According to Channel 12 and Kan news, at a certain point Netanyahu, apparently having been told of Gantz’s statement to the press, banged on the table angrily.

“I’ve been given updates about reports that came out of here to the media,” he said. “If you keep on playing politics it will lead only to one place,” he said, apparently alluding to a possible breakup of the government and new elections. He then left the room.

Health Minister Yuli Edelstein (Likud) reportedly said that while he appreciated the IDF, Gantz’s statement “isn’t helping the nation — it’s called playing politics at the expense of Israel’s citizens.”

Gantz’s predecessor Naftali Bennett had also lobbied for the Defense Ministry to be given more responsibility over the pandemic, to little avail. On Thursday, Bennett, now in the opposition, set up an alternative “civilian coronavirus cabinet,” made up of non-government officials.

Defense Minister Benny Gantz at the weekly cabinet meeting in Jerusalem, on June 28, 2020. (Olivier Fitoussi/Flash90)

Opposition chief Yair Lapid used the disagreements to mock the government, which was formed when Gantz, a former ally of Lapid, decided to join a unity government under Netanyahu despite pledging to replace him over three election campaigns.

“What was created in a crooked way will remain crooked,” Lapid tweeted. “This is what happens when there are 36 ministers and nobody understands who is responsible for what.

“The disconnected [ministers] cannot manage the coronavirus crisis,” he added. “The economy is in free-fall and the health figures are worrying.”

Bennett himself also responded, accusing the government ministers of behaving like in a “kindergarten.”

“The failure to form an emergency task force against the coronavirus has caused mass unemployment,” he said in a statement, calling for 2,500 volunteer students to be recruited and for the number of daily coronavirus tests to be expanded to 100,000 along with “effective quarantine to stop the chains of infections without lockdowns.”

At a press conference later on Thursday evening, Netanyahu announced renewed restrictions on public gatherings as coronavirus cases continued their swift rise.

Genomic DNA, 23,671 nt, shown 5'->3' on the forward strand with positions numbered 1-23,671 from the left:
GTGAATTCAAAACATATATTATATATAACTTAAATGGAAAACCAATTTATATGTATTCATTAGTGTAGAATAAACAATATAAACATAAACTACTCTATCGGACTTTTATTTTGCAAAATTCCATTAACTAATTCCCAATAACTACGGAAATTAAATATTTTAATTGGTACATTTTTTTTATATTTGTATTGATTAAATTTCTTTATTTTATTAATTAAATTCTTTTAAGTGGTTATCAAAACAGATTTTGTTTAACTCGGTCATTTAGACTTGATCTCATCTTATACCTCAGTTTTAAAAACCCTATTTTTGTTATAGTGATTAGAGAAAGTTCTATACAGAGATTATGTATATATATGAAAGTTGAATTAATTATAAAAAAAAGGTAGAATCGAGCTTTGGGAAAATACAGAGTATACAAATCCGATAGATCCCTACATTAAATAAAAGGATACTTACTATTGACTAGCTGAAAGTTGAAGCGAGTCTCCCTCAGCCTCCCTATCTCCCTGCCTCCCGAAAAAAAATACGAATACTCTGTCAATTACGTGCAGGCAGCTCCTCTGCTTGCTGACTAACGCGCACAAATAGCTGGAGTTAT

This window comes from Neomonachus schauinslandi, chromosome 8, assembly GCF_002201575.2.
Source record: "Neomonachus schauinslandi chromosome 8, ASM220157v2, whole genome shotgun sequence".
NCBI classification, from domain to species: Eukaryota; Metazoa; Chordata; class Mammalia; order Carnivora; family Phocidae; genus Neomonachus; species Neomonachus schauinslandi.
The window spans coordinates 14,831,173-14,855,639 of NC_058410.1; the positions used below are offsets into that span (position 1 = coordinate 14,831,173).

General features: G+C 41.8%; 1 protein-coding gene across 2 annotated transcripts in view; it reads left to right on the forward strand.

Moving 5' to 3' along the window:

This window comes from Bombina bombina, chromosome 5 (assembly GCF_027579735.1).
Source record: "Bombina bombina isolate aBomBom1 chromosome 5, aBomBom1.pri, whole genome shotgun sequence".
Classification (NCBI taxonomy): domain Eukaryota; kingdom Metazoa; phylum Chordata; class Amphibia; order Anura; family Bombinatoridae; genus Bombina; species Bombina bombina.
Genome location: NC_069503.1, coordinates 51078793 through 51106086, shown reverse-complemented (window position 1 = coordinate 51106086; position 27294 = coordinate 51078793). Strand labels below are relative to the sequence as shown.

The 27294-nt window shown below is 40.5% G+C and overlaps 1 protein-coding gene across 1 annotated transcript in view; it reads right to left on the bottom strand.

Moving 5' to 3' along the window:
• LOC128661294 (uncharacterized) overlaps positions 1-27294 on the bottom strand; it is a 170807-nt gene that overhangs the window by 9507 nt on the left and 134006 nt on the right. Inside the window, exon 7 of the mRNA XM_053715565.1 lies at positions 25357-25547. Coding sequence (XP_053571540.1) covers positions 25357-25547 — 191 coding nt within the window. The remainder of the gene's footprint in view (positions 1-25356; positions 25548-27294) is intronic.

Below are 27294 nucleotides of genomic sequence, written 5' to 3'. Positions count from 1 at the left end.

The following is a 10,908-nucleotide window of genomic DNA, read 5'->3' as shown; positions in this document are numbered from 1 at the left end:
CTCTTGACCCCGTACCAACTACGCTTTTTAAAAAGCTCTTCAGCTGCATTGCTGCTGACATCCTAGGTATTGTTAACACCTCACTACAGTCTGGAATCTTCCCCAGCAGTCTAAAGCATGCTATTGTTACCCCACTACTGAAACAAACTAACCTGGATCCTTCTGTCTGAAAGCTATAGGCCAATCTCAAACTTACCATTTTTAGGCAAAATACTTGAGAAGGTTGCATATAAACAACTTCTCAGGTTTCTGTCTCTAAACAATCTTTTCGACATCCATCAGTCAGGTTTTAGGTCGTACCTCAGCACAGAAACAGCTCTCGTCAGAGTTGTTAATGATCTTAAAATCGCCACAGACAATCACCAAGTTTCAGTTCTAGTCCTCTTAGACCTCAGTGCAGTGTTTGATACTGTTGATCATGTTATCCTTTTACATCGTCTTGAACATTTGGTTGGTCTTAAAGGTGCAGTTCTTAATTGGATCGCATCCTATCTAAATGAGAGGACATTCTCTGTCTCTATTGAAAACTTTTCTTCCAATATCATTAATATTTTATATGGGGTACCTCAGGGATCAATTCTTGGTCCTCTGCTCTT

Prime Minister Benjamin Netanyahu chairs the weekly cabinet meeting in Jerusalem on June 28, 2020. (RONEN ZVULUN / POOL / AFP)

The new limitations approved by the cabinet included a limit of up to 20 people in most closed spaces, including inside homes, and up to 50 people at synagogues, event halls, bars and clubs. A decision on restaurants was put off for several days amid disagreements between the health and finance ministries.

The Health Ministry on Thursday morning recorded 905 new coronavirus infections in 24 hours and two more deaths since Wednesday evening, bringing the national toll from the pandemic to 324. The ministry said Thursday there have been 26,452 cases since the start of the pandemic, of which 8,647 were active; 17,481 people have recovered. That marked an increase of over 6,000 new confirmed coronavirus cases since June 1.

Israel on Wednesday hit its highest-yet number of daily infections, with 1,013. Though it has limited gatherings, closed off highly infected areas, and reinstated the controversial Shin Bet security service surveillance of carriers, the government has previously refrained from reimposing a nationwide lockdown to stem the outbreak due to the economic damage such a step would cause.

Times of Israel staff contributed to this report.